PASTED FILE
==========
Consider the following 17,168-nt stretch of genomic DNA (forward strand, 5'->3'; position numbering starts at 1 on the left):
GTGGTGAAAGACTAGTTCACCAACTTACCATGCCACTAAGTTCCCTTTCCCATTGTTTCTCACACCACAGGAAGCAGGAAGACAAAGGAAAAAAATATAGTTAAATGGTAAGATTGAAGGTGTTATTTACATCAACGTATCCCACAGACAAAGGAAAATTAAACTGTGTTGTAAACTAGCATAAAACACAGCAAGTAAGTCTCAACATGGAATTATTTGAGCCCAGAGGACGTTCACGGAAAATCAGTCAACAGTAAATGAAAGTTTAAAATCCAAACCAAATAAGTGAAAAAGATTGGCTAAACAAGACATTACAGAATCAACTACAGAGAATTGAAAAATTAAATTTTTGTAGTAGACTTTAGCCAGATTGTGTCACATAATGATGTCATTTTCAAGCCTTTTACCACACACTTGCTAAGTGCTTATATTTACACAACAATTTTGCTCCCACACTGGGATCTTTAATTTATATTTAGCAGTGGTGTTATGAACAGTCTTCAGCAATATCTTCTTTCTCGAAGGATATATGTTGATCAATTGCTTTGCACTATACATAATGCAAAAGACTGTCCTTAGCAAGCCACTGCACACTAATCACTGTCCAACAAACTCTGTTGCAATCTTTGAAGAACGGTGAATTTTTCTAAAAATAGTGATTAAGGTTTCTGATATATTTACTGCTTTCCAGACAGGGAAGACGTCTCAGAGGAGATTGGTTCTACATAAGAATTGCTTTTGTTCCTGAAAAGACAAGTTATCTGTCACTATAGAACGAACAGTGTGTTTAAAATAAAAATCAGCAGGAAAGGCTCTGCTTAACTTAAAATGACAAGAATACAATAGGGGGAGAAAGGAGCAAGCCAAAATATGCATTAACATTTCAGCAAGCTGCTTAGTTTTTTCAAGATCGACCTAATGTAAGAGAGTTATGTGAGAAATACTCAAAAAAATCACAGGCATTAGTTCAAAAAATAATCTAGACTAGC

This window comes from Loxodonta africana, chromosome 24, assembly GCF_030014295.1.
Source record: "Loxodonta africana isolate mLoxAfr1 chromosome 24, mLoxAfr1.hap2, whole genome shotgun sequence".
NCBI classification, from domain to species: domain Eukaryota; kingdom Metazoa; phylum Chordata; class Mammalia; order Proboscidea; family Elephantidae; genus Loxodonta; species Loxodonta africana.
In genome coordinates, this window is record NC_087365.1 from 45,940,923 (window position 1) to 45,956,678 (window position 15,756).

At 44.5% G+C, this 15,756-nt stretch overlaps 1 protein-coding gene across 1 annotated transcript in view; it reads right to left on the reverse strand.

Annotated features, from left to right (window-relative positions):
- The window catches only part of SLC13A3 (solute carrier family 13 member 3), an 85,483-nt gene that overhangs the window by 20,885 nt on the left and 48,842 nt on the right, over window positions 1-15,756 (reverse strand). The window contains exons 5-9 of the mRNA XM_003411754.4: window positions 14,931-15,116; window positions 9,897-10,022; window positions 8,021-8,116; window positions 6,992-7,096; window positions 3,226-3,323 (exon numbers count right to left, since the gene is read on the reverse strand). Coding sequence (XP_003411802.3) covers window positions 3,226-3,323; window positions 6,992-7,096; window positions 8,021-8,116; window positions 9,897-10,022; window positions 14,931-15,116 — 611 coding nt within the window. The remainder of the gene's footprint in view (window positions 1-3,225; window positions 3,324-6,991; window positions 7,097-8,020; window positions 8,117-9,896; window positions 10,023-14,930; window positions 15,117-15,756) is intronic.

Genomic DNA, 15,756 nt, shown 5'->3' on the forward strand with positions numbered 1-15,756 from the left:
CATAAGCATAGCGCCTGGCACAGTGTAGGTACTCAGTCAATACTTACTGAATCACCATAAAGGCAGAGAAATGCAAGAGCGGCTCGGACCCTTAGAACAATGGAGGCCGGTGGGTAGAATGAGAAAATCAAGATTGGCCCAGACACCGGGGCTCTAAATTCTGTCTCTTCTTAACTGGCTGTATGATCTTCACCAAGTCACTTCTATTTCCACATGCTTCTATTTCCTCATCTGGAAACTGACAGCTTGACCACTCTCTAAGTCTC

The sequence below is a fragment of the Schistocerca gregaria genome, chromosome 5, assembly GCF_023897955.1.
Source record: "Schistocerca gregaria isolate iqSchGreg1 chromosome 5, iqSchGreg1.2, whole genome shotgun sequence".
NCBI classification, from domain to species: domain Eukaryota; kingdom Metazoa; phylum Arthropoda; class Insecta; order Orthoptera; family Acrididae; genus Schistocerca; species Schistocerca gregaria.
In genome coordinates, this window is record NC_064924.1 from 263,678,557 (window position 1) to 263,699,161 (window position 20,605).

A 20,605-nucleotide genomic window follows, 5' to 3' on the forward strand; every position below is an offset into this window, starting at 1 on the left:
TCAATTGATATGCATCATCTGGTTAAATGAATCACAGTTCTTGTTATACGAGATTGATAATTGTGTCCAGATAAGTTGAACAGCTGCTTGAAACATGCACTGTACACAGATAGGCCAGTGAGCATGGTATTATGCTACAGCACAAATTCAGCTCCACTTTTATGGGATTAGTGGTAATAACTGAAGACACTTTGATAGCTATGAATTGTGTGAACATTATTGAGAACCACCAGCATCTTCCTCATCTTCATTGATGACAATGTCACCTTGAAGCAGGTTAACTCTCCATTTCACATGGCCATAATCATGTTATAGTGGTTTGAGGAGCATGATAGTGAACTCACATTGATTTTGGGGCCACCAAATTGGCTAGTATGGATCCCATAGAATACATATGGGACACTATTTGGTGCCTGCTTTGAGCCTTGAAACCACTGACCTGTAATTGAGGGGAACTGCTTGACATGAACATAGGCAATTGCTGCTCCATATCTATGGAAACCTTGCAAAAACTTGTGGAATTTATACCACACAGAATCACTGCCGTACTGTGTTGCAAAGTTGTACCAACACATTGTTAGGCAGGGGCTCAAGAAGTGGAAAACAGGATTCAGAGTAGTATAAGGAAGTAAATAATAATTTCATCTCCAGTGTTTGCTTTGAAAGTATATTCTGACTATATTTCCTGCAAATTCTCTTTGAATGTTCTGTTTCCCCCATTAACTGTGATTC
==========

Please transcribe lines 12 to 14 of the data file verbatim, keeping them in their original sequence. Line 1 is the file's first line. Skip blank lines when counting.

The sequence below is a fragment of the Schistocerca gregaria genome, chromosome 5, assembly GCF_023897955.1.
Source record: "Schistocerca gregaria isolate iqSchGreg1 chromosome 5, iqSchGreg1.2, whole genome shotgun sequence".
NCBI classification, from domain to species: domain Eukaryota; kingdom Metazoa; phylum Arthropoda; class Insecta; order Orthoptera; family Acrididae; genus Schistocerca; species Schistocerca gregaria.